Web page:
IN THE course of arguing here on Tuesday that President Barack Obama offered a more enlightened, progressive future for his country, for ours and for the world – a view which, happily, coincided with that of the American people – we referenced the oft-quoted words of former New York governor Mario Cuomo that politicians campaigned in poetry but governed in prose.
Never was that aphorism more starkly illustrated than by the events which followed the Democrat candidate’s election victory over his Republican rival, Mitt Romney, in which Mr Obama secured a healthy majority of the seats in the Electoral College, which formally chooses the president, but his winning margin in terms of the popular vote was a narrow 2 per cent or so.
In his victory speech, Mr Obama was magisterial, using all of his considerable rhetorical skills to lift America’s sights after a bitter, acrimonious, campaign with a promise that the best was yet to come. It was an inspirational, uplifting speech matched by the gracious concession of defeat made by Mr Romney. Yet, the significance of both men’s statements was not in the oratory but in their identification of the problems facing the US.
Mr Obama told Americans they had “voted for action, not politics as usual”. He said he had been elected to look after the jobs of people, not politicians’ jobs. He promised to work with leaders of both parties to meet the challenges they can only solve together: reducing the deficit, reforming the tax system; fixing the immigration system; and freeing the country from “foreign oil”.
It is in this promise to reach out across the party divide, something echoed in Mr Romney’s speech, that the nub of the problem facing America is contained. Despite the epithet of being the most powerful man in the world, the truth is that America’s founding fathers, for good reasons, built in such constraining checks and balances into their system as to almost make the United States ungovernable.
Mr Obama’s priority is to find a way of preventing America falling off the “fiscal cliff”, the $600 billion package of tax rises and cuts that come into force on 1 January if a compromise cannot be agreed between the president, the Democrat-controlled Senate and the Republican-controlled House, which is making aggressive noises about its tax-cutting electoral mandate. It is in the world’s interest that compromise is found, for there are fears that if a deal is not done then the US could plunge back into recession, dragging the world with it.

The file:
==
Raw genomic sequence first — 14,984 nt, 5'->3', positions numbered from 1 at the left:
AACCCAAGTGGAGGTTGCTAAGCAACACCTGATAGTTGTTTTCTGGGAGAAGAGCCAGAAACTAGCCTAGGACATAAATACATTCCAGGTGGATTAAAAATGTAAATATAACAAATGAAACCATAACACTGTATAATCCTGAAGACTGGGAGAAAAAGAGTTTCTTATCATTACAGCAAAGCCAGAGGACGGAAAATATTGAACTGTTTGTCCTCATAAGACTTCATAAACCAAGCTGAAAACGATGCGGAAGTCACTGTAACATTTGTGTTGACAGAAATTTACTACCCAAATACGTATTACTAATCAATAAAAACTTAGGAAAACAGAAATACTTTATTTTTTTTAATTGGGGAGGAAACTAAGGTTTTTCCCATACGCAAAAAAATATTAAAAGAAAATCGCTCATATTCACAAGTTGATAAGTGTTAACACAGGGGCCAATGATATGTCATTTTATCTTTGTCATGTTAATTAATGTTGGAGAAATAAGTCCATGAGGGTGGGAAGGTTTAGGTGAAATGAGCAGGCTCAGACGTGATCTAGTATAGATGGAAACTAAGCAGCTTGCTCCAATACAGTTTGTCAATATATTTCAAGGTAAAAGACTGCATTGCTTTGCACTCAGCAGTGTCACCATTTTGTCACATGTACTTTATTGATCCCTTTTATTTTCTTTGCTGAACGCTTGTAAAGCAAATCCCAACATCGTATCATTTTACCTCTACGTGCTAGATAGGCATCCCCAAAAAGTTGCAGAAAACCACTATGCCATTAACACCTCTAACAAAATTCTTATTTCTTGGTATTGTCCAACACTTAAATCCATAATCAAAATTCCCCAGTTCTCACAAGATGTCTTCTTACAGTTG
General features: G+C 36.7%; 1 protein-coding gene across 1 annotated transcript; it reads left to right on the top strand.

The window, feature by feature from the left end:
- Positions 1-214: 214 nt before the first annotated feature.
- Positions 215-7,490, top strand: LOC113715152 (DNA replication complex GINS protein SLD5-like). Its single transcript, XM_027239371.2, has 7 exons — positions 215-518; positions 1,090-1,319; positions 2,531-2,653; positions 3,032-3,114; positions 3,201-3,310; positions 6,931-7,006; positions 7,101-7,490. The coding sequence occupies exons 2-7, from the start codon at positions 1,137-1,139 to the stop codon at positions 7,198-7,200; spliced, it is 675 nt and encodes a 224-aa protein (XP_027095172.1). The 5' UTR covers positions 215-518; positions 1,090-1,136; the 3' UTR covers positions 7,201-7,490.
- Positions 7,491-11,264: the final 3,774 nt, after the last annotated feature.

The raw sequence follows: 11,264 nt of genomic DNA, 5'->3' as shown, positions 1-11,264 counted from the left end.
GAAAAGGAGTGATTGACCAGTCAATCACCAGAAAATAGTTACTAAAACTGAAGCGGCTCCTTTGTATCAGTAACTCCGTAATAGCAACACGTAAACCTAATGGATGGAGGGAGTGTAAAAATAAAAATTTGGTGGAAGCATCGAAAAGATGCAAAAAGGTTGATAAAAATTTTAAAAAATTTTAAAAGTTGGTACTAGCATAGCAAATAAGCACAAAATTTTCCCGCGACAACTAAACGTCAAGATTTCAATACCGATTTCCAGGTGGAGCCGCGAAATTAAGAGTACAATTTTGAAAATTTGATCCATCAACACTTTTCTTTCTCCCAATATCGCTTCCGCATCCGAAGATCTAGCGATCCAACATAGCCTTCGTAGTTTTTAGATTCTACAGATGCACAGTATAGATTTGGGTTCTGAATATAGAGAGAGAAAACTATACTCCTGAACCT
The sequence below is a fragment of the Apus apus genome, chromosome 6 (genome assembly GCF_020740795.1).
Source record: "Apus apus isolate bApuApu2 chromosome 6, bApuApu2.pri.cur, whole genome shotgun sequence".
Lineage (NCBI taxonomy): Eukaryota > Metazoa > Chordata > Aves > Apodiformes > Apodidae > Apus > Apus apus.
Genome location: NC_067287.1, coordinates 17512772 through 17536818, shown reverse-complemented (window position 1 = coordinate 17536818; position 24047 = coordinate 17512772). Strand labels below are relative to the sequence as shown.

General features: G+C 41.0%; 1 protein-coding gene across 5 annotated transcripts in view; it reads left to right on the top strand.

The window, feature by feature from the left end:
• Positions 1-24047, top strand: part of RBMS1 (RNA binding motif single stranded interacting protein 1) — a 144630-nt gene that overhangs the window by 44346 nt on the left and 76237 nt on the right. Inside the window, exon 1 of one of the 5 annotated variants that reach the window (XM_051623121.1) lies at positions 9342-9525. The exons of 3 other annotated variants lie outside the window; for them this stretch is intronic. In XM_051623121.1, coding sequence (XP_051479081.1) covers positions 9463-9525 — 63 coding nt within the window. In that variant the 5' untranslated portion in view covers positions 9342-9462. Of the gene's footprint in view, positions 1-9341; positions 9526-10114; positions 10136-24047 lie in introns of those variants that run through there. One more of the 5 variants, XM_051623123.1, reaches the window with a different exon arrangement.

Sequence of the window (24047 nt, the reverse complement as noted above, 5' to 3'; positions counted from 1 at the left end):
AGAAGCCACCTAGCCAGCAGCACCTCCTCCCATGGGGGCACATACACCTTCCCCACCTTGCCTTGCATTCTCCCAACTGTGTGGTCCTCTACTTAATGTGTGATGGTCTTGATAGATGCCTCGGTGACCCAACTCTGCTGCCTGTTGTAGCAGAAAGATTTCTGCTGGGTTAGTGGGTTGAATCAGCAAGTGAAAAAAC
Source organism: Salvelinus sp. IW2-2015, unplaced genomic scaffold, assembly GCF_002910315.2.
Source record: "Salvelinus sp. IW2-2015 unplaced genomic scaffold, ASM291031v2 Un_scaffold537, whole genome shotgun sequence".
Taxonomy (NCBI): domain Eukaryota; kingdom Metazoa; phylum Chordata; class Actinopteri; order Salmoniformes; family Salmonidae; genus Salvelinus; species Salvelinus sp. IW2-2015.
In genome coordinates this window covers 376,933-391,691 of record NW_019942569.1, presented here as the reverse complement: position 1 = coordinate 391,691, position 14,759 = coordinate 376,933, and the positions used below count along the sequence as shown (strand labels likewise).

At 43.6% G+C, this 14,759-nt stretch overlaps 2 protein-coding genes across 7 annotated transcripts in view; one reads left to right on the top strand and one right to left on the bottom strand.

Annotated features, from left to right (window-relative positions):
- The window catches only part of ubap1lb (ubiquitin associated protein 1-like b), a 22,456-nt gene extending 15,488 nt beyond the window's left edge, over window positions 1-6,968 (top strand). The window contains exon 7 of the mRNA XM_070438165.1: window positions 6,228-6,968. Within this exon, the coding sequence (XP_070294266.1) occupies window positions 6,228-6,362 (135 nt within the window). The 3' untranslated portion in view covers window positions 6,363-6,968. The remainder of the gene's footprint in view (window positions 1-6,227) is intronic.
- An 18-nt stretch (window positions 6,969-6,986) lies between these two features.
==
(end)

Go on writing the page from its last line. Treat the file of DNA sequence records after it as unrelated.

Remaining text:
But we hope Mr Obama will not concentrate exclusively on domestic concerns. The civil war in Syria, the instability of the Israeli/Palestinian face-off, the rise of China, even the crisis in the eurozone, these are all issues the second-term president can help resolve. We hope, therefore, for a conciliator at home and a leader on the world stage. The poetry has given way to the prose.
Creative Scotland creating rows
Creative Scotland is certainly living up to its name, though not in a way the denizens of Scotland’s arts quango would wish. They have
managed to create unprecedented levels of anger among Scotland’s artists over the handling of their grants process.
However, just when one might have thought it could not get any worse, it does, with a new storm created – what other word could we use? – over the Creative Scotland Awards 2012, which will be judged, it turns out, by an exclusively male panel. Fine men all of them may be, but they are, well, all men. And this from an organisation which “puts equality at the heart of its activity” and aims “to acknowledge and reflect the diversity in Scotland today in all our work”.
Furthermore, when applications for grants are made, the
organisation says it recognises questions on age; gender; ethnicity; disability; and sexual orientation, which are all defined “protected characteristics” in the Equality Act 2010.
The all-male panel has, rightly, created (sic) a huge rumpus among women artists, who
despair at the idea of having to campaign again for equality in the organisation. Others point out the irony in that Creative Scotland monitors the boards of organisations it funds to ensure proper gender representation.
What has got into Creative Scotland? It does not seem to be able to avoid controversy. Let us put it creatively. It is as if it has taken St Francis of Assisi’s words, once quoted by Margaret Thatcher, and inverted them. Where there was harmony (by and large), it has created discord. Where there was truth, it has
created error. Where there was faith, it has created doubt.